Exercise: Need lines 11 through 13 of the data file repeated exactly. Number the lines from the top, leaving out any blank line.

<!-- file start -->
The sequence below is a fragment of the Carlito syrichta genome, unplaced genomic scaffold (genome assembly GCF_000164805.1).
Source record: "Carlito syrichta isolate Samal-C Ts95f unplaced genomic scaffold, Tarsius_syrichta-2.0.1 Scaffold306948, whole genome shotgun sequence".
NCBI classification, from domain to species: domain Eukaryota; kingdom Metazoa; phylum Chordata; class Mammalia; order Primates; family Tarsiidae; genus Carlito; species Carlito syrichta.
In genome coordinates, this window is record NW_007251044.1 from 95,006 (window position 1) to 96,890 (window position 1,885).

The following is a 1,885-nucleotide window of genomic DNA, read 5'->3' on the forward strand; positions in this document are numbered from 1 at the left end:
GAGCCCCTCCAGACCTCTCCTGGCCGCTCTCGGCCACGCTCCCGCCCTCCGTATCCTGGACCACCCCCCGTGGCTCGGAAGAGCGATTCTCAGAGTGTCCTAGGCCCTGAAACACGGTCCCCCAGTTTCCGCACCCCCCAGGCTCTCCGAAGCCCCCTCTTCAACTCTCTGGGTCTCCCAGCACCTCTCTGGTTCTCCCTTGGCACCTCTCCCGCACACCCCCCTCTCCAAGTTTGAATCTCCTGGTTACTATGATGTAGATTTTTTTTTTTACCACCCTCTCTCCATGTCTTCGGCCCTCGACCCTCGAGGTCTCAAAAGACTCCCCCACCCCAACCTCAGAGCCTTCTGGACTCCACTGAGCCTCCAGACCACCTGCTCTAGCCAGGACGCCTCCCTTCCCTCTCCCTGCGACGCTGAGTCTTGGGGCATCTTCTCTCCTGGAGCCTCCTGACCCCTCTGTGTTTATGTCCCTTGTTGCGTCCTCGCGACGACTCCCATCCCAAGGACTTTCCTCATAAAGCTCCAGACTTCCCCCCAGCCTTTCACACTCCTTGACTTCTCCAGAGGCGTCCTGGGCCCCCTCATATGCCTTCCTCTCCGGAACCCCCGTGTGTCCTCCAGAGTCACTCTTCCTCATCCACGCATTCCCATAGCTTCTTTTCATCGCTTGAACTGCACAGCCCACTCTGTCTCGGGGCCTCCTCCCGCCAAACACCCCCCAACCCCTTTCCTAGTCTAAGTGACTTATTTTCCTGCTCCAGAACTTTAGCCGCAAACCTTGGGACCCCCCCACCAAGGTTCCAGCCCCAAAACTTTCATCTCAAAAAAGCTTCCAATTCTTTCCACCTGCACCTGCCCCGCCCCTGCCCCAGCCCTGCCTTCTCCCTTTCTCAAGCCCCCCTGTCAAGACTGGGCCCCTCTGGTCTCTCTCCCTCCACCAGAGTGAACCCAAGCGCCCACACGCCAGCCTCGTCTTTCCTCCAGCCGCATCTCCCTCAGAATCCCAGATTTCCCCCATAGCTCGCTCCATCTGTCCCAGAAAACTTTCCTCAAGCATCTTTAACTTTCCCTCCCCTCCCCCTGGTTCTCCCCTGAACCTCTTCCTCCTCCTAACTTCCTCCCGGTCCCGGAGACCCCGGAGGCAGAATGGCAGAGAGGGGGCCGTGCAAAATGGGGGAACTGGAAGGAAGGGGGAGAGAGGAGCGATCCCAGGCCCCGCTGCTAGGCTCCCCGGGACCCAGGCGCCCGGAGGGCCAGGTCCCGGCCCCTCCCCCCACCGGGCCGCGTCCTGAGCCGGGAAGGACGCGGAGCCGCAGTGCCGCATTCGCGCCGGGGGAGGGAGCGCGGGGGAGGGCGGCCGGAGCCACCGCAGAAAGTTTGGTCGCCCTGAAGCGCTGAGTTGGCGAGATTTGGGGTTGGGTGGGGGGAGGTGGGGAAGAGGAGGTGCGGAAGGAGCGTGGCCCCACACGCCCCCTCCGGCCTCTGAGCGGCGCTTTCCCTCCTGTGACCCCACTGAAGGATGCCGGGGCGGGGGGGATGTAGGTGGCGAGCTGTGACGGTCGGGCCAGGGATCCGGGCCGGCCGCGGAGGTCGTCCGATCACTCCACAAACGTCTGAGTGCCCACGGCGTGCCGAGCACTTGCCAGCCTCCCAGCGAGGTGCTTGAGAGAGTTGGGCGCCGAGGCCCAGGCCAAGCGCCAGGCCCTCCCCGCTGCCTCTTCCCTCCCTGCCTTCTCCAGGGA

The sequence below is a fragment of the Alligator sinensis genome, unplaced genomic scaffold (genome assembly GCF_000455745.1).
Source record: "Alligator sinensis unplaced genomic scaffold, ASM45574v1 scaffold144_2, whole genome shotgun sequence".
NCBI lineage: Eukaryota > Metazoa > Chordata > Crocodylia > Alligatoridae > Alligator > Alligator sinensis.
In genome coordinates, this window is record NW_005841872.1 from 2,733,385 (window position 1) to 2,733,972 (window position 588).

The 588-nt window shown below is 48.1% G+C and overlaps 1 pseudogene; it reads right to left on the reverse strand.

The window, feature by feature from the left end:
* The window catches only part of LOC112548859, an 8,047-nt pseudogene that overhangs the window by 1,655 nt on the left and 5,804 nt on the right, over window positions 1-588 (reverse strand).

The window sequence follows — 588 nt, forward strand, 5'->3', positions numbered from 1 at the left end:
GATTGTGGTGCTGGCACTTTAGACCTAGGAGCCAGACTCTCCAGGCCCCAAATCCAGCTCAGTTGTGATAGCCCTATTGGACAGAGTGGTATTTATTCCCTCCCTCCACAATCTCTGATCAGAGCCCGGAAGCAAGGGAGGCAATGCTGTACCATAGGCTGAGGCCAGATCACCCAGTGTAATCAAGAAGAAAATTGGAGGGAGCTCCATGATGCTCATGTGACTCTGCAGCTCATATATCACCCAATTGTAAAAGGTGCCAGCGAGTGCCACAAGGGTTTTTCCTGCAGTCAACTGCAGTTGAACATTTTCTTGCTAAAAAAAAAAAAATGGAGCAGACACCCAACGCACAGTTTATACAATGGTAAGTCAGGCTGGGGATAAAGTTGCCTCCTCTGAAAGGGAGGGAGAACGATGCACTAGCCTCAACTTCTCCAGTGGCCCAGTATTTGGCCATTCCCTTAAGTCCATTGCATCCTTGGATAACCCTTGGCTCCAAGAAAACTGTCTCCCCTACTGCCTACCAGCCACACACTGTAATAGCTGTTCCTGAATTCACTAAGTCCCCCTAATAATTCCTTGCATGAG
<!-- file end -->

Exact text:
The 588-nt window shown below is 48.1% G+C and overlaps 1 pseudogene; it reads right to left on the reverse strand.

The window, feature by feature from the left end:
* The window catches only part of LOC112548859, an 8,047-nt pseudogene that overhangs the window by 1,655 nt on the left and 5,804 nt on the right, over window positions 1-588 (reverse strand).